Where Do We Stand?

We still lead…overall…but some are gaining fast.

China just launched the first module to their new space station.  They are rather proud of it, naming it Tiangong (meaning “Heavenly Palace” or “Sky Palace”).  Still, I read somewhere that they intend to deorbit the station two years after completion to build their next orbiting platform.

In the same week, we hear about layoffs at Bigelow Aerospace, developers of future inflatable habitat modules for space stations.  They say they are hunkering down to wait until someone in the U.S. once again has the ability to orbit people to put on space stations.  It looks like they were getting cozy with Russia for a while, but I guess Russia won’t have room on Soyuz for enough launches to build a market for Bigelow habitats.

Speaking of Russia, they use their expertise a lot on the International Space Station, experience that they gained on Mir and Salyut, which appear to be the template for Tiangong 1.

Private enterprise, if it can find a product to sell, will take over.  At the rate things are going, NASA’s new heavy launch system, if it stays on its current schedule, and if it survives the budget cutting knife year after year, could be passed up by SpaceX‘s Falcon Heavy or something like it, or better, before it ever sees orbit.  All of the government-run space agencies, including NASA, could find themselves launching on privately designed launch systems (notice I didn’t say “rockets”).

So, ya, we are still in the lead, for now, and others are catching up…for now.

We’ll see.

In the mean time, if you want to know where Tiangong 1 is right now…click here.

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~ by Bill Housley on October 11, 2011.

2 Responses to “Where Do We Stand?”

  1. How do you feel about budget cuts to NASA programs?

    • That is a very large question.

      Like any government program, NASA has waste…more waste than the equivillent service provided by private industry would…if private industry could. Currently, private industry is improving its ability to do the kinds of things which NASA has traditionally done. NASA is helping, and should help, with that and should not compete with private industry. NASA however does have some important advantages over private industry…

      1> More money up front–with longevity: Sometimes it takes that to get something done. Private industry has to support itself while it innovates and developes long-term programs. NASA can spend and spend for a decade or more on something. It can survive delays, setbacks, accidents, and cost overruns better than a corporation can.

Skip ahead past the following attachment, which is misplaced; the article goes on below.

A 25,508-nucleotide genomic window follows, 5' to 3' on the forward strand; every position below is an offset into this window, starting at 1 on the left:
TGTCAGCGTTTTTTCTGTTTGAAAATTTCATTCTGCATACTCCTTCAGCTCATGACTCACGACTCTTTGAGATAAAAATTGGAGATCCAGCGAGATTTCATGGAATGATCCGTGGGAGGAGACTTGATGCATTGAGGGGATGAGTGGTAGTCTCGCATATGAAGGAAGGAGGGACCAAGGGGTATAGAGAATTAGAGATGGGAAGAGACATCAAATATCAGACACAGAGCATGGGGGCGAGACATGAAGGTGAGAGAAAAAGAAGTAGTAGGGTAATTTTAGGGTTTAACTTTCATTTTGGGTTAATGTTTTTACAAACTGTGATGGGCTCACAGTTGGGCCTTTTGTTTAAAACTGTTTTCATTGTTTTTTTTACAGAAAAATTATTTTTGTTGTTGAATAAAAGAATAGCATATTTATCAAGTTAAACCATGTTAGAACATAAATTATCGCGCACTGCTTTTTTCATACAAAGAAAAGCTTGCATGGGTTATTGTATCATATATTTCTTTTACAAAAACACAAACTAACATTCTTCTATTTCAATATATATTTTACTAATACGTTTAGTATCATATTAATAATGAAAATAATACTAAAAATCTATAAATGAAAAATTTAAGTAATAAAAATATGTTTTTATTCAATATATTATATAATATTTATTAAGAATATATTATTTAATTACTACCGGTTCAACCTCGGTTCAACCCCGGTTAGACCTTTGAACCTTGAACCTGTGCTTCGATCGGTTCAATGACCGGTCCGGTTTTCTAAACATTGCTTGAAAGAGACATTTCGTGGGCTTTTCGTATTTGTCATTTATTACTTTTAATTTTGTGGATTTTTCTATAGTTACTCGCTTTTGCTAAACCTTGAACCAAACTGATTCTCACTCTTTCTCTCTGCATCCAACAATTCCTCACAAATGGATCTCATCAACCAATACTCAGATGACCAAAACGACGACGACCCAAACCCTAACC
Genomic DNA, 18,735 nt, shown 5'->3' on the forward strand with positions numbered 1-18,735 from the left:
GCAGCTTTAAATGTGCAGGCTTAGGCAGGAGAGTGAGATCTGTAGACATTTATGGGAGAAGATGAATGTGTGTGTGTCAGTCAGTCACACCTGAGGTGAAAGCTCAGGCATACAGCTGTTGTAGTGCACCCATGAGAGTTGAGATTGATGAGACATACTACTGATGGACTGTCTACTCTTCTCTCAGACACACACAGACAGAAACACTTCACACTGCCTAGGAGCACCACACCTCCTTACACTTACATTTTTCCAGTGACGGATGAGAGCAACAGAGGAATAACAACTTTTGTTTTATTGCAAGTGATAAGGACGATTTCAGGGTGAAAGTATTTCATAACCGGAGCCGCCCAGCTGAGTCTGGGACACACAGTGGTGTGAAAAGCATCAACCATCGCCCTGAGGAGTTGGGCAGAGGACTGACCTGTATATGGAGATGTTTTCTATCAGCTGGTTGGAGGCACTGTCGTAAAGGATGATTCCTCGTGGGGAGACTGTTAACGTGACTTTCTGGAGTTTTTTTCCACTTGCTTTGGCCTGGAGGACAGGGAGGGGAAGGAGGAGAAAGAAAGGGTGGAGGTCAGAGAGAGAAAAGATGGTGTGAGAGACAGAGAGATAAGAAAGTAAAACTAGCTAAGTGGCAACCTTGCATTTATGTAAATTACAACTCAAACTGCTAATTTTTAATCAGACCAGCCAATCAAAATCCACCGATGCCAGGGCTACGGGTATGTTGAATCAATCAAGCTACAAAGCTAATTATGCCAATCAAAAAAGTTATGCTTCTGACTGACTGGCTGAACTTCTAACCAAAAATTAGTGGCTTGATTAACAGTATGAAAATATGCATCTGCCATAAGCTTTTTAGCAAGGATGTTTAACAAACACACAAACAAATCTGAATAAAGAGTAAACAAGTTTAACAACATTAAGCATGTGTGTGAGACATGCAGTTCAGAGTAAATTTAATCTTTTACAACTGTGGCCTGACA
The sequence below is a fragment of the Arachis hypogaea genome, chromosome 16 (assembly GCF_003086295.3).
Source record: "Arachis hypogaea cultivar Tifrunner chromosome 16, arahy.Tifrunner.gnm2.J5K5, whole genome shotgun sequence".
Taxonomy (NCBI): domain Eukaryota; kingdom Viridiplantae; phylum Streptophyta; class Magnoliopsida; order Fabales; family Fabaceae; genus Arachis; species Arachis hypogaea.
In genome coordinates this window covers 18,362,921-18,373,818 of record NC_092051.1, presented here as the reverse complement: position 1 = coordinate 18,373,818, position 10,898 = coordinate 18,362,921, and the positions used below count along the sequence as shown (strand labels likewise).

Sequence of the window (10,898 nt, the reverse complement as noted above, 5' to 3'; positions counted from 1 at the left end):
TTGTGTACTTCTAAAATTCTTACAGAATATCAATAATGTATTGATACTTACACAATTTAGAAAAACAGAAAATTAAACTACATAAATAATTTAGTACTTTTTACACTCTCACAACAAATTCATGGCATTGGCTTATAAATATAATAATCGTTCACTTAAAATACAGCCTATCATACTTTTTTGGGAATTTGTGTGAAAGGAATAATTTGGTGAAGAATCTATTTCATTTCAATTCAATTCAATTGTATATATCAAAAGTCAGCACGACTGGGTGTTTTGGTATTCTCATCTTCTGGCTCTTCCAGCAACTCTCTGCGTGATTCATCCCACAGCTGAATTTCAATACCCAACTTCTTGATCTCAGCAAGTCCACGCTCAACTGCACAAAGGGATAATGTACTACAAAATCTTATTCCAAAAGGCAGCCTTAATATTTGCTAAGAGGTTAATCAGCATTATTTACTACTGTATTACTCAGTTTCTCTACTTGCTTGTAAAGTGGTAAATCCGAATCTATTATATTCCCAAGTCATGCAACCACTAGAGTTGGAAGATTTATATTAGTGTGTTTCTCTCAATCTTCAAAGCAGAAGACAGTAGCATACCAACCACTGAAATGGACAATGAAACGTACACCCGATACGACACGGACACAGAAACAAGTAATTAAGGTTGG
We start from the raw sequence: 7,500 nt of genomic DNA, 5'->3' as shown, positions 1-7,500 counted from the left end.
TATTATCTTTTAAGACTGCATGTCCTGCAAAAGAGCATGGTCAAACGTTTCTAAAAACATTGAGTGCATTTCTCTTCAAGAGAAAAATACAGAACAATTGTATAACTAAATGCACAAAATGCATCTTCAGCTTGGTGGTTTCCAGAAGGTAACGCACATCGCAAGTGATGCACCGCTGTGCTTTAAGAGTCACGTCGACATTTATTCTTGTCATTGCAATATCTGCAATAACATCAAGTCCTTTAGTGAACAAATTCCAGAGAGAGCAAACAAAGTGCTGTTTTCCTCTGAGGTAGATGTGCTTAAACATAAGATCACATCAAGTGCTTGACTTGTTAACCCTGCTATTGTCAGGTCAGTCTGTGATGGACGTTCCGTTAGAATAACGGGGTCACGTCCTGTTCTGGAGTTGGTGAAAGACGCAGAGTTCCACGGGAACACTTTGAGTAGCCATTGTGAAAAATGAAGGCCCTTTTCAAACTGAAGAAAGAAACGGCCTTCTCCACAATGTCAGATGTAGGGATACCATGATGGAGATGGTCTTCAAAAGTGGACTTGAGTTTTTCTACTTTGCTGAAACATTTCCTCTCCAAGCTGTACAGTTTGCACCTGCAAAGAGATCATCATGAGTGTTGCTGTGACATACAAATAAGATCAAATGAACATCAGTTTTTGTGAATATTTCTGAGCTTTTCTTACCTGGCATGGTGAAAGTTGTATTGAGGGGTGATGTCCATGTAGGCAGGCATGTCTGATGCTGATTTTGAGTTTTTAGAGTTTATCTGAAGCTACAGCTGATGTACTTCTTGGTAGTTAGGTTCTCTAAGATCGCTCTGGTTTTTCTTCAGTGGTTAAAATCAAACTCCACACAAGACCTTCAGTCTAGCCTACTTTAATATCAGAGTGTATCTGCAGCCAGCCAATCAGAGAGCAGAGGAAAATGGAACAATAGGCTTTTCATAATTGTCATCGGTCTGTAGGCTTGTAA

2> NASA is not tight-fisted with innovation: It does not “buy and bury” patents to prevent the development of technologies that might compete with something they are doing. They do not “own” technologies the same way that private enterprise does. Instead, they support good ideas that they find that they might be able to use now or in the future. They do this with with money grants, product and service purchases (in the form of Government contracts), and/or technical help from NASA-paid scientists. This provides a seperate path to technology advancements that is a very important part of our country’s technical infrastructure. NASA groups all of this under a thing that they call “spin-offs”. I think that the indirect general influence of spin-offs is much larger than what can be directly traced back to NASA, but it is very hard to measure.
      3> NASA is ahead of everyone on things related to space. Some others are ahead of them on some things, and are catching up fast on other things, but no one in the world has a larger overall space tech infrastructure. This gives them an advantage in pushing back the envelope and doing things that have never been done before, but maintaining that edge costs money because it comes in the form of long-term employees paid on salary while working on various projects.
      4> There are some specific projects, like the JWST, that multiple scientific efforts hinge on. These must be allowed to continue.
      5> NASA serves a central iconic role with respect to our education system. This role is many times more valuable to our country than our current funding for Education and Space Exploration combined. “Boots on the ground” written goals for manned space exploration provide something for young people to focus on.

      In everything I just named, NASA must be funded to continue if our nation is to hold its technical edge in comparison with other countries. But everywhere U.S. private enterprise can take over traditional NASA roles, NASA should step out of the way and not compete with them–and yes I think that Congress should cut their budget in those areas when necessary.

      Private enterprise does things a lot cheaper and with less Federal Government involvement, which helps them think on their feet better. The trouble is that their survival as an industry is not a sure thing yet.

      Congress makes NASA what it is with the money that it spends on NASA…but it also provides NASA’s greatest weakness. Too many legislators (and their constituents) think that they are put in office to “bring home the bacon” for their own individual states. This means that launch systems and other projects are not usually as lean or as fairly spent as they should be. All money comes with strings attached.

      -I am in favor of continued funding for the JWST.
      -I want the SLS to move forward a lot faster and cheaper than we are doing currently.
      -I support a continued innovation advancement path with respect to designing and building future robotic probes to send to Mars.
      -I support an aggressive effort, with firmly dated goals, for manned moon and Mars objectives.

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